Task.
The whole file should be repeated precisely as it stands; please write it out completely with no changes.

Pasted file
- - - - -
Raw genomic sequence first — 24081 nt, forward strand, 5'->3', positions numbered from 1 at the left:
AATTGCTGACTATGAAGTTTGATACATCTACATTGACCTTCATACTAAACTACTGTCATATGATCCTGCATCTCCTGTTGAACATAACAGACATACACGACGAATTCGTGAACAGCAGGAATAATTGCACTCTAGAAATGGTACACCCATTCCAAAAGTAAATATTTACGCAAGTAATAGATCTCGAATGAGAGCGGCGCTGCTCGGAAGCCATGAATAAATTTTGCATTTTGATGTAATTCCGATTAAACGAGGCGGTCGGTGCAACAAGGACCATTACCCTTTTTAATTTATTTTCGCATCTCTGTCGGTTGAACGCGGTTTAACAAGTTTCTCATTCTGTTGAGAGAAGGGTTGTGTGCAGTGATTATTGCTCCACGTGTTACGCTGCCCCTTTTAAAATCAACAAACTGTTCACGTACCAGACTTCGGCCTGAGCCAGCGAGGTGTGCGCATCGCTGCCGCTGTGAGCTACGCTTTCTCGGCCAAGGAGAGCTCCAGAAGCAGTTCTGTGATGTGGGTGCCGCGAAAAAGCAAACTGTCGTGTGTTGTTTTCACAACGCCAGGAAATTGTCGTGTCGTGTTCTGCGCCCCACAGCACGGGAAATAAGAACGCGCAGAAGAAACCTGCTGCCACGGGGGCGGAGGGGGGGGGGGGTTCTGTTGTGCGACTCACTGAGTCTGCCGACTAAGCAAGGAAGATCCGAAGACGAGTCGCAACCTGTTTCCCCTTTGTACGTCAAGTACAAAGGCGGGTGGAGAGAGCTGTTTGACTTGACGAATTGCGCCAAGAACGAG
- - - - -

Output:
Raw genomic sequence first — 24081 nt, forward strand, 5'->3', positions numbered from 1 at the left:
AATTGCTGACTATGAAGTTTGATACATCTACATTGACCTTCATACTAAACTACTGTCATATGATCCTGCATCTCCTGTTGAACATAACAGACATACACGACGAATTCGTGAACAGCAGGAATAATTGCACTCTAGAAATGGTACACCCATTCCAAAAGTAAATATTTACGCAAGTAATAGATCTCGAATGAGAGCGGCGCTGCTCGGAAGCCATGAATAAATTTTGCATTTTGATGTAATTCCGATTAAACGAGGCGGTCGGTGCAACAAGGACCATTACCCTTTTTAATTTATTTTCGCATCTCTGTCGGTTGAACGCGGTTTAACAAGTTTCTCATTCTGTTGAGAGAAGGGTTGTGTGCAGTGATTATTGCTCCACGTGTTACGCTGCCCCTTTTAAAATCAACAAACTGTTCACGTACCAGACTTCGGCCTGAGCCAGCGAGGTGTGCGCATCGCTGCCGCTGTGAGCTACGCTTTCTCGGCCAAGGAGAGCTCCAGAAGCAGTTCTGTGATGTGGGTGCCGCGAAAAAGCAAACTGTCGTGTGTTGTTTTCACAACGCCAGGAAATTGTCGTGTCGTGTTCTGCGCCCCACAGCACGGGAAATAAGAACGCGCAGAAGAAACCTGCTGCCACGGGGGCGGAGGGGGGGGGGGGTTCTGTTGTGCGACTCACTGAGTCTGCCGACTAAGCAAGGAAGATCCGAAGACGAGTCGCAACCTGTTTCCCCTTTGTACGTCAAGTACAAAGGCGGGTGGAGAGAGCTGTTTGACTTGACGAATTGCGCCAAGAACGAG